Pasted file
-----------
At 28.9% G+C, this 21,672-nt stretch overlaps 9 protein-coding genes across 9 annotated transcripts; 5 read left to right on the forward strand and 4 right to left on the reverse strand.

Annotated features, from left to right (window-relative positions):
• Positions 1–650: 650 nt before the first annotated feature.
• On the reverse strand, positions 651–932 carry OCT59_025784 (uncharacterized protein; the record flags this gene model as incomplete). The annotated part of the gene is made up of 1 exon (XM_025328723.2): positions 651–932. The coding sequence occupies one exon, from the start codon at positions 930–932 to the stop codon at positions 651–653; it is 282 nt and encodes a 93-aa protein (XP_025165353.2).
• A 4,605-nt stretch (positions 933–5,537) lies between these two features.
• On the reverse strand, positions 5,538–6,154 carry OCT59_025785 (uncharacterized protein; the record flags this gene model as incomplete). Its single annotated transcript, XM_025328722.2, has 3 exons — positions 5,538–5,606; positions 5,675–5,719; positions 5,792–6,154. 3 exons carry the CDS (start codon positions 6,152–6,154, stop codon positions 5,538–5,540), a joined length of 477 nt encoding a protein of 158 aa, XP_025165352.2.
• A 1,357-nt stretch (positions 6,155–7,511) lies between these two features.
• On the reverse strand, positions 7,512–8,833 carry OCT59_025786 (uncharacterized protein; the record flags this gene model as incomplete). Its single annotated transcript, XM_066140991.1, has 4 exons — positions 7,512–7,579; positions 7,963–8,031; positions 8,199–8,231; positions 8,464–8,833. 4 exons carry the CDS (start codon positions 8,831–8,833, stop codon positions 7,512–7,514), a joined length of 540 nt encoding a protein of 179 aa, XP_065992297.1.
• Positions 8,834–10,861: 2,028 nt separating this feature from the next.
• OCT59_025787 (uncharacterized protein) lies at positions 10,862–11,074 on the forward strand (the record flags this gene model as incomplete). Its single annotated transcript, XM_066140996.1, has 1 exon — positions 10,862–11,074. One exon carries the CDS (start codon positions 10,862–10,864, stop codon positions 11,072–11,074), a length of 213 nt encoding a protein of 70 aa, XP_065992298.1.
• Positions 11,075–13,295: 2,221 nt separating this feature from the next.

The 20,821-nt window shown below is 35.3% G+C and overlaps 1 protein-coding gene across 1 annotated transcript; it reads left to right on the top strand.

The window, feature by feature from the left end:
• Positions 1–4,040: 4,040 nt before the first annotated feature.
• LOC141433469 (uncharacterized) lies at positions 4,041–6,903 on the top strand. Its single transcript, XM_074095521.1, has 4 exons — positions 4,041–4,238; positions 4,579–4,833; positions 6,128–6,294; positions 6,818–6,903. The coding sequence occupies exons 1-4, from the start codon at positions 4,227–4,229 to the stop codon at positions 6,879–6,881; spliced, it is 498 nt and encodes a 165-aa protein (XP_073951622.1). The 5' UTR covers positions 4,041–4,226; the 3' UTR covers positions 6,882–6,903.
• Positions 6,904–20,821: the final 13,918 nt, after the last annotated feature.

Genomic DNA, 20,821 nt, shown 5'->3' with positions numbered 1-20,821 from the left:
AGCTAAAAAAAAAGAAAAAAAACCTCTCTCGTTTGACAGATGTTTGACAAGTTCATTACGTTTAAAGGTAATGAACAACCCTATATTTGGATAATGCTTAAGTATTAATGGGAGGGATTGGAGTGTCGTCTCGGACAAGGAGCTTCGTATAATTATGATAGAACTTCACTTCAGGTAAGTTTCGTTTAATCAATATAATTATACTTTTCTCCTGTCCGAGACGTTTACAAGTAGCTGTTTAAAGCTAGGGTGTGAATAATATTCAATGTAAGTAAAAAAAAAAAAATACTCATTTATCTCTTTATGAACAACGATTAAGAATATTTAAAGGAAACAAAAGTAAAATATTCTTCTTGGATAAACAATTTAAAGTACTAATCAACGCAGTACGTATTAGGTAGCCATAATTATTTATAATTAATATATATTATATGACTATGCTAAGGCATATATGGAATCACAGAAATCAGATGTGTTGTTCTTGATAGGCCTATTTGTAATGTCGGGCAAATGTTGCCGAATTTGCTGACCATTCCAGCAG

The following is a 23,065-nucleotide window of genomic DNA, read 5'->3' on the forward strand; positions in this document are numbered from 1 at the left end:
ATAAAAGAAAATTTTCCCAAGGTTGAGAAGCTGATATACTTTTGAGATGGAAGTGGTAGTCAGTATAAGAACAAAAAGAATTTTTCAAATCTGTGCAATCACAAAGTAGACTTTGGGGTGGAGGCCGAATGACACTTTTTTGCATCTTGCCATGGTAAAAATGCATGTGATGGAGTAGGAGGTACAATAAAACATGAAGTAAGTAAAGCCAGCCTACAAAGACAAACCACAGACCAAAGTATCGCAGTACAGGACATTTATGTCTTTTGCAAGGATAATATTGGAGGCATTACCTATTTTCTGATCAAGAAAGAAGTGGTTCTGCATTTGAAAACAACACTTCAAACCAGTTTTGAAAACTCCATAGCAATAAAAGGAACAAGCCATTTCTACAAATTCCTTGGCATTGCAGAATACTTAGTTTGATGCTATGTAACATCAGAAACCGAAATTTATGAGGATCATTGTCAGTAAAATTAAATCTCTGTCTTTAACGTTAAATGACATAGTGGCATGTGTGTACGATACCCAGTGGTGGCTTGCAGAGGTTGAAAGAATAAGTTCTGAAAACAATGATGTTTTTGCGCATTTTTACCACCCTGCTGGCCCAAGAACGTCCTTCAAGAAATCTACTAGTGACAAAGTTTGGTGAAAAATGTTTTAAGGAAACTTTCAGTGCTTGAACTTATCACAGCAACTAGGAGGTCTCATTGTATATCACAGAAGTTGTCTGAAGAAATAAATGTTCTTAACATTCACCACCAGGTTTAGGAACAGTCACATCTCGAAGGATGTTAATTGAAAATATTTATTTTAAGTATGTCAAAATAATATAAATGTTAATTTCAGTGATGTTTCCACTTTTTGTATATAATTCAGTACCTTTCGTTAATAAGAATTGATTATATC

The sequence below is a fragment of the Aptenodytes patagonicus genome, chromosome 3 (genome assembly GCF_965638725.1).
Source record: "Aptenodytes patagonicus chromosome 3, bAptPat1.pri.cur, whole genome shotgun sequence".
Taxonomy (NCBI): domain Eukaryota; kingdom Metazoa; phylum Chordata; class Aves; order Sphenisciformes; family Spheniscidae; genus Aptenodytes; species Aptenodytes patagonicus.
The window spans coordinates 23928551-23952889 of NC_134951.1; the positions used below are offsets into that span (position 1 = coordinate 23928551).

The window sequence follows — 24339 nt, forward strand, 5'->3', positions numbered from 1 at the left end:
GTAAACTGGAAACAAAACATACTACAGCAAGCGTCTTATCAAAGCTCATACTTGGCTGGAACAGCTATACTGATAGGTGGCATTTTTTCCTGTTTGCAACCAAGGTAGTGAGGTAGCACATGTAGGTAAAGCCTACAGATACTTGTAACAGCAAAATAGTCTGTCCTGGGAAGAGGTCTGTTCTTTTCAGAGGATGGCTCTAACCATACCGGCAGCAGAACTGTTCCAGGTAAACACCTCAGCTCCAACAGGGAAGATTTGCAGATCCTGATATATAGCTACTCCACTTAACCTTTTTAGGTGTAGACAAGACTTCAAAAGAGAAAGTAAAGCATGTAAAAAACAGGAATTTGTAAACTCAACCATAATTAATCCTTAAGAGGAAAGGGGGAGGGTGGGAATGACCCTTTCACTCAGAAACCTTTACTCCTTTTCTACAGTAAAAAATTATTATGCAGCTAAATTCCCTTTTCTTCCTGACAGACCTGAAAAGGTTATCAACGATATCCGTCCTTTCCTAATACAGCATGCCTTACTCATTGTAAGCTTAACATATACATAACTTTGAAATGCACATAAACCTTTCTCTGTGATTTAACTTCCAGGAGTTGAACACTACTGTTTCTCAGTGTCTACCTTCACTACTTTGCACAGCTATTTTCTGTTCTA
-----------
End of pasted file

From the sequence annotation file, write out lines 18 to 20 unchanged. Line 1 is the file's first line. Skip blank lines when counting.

AGCTAAAAAAAAAGAAAAAAAACCTCTCTCGTTTGACAGATGTTTGACAAGTTCATTACGTTTAAAGGTAATGAACAACCCTATATTTGGATAATGCTTAAGTATTAATGGGAGGGATTGGAGTGTCGTCTCGGACAAGGAGCTTCGTATAATTATGATAGAACTTCACTTCAGGTAAGTTTCGTTTAATCAATATAATTATACTTTTCTCCTGTCCGAGACGTTTACAAGTAGCTGTTTAAAGCTAGGGTGTGAATAATATTCAATGTAAGTAAAAAAAAAAAAATACTCATTTATCTCTTTATGAACAACGATTAAGAATATTTAAAGGAAACAAAAGTAAAATATTCTTCTTGGATAAACAATTTAAAGTACTAATCAACGCAGTACGTATTAGGTAGCCATAATTATTTATAATTAATATATATTATATGACTATGCTAAGGCATATATGGAATCACAGAAATCAGATGTGTTGTTCTTGATAGGCCTATTTGTAATGTCGGGCAAATGTTGCCGAATTTGCTGACCATTCCAGCAG

The following is a 23,065-nucleotide window of genomic DNA, read 5'->3' on the forward strand; positions in this document are numbered from 1 at the left end:
ATAAAAGAAAATTTTCCCAAGGTTGAGAAGCTGATATACTTTTGAGATGGAAGTGGTAGTCAGTATAAGAACAAAAAGAATTTTTCAAATCTGTGCAATCACAAAGTAGACTTTGGGGTGGAGGCCGAATGACACTTTTTTGCATCTTGCCATGGTAAAAATGCATGTGATGGAGTAGGAGGTACAATAAAACATGAAGTAAGTAAAGCCAGCCTACAAAGACAAACCACAGACCAAAGTATCGCAGTACAGGACATTTATGTCTTTTGCAAGGATAATATTGGAGGCATTACCTATTTTCTGATCAAGAAAGAAGTGGTTCTGCATTTGAAAACAACACTTCAAACCAGTTTTGAAAACTCCATAGCAATAAAAGGAACAAGCCATTTCTACAAATTCCTTGGCATTGCAGAATACTTAGTTTGATGCTATGTAACATCAGAAACCGAAATTTATGAGGATCATTGTCAGTAAAATTAAATCTCTGTCTTTAACGTTAAATGACATAGTGGCATGTGTGTACGATACCCAGTGGTGGCTTGCAGAGGTTGAAAGAATAAGTTCTGAAAACAATGATGTTTTTGCGCATTTTTACCACCCTGCTGGCCCAAGAACGTCCTTCAAGAAATCTACTAGTGACAAAGTTTGGTGAAAAATGTTTTAAGGAAACTTTCAGTGCTTGAACTTATCACAGCAACTAGGAGGTCTCATTGTATATCACAGAAGTTGTCTGAAGAAATAAATGTTCTTAACATTCACCACCAGGTTTAGGAACAGTCACATCTCGAAGGATGTTAATTGAAAATATTTATTTTAAGTATGTCAAAATAATATAAATGTTAATTTCAGTGATGTTTCCACTTTTTGTATATAATTCAGTACCTTTCGTTAATAAGAATTGATTATATC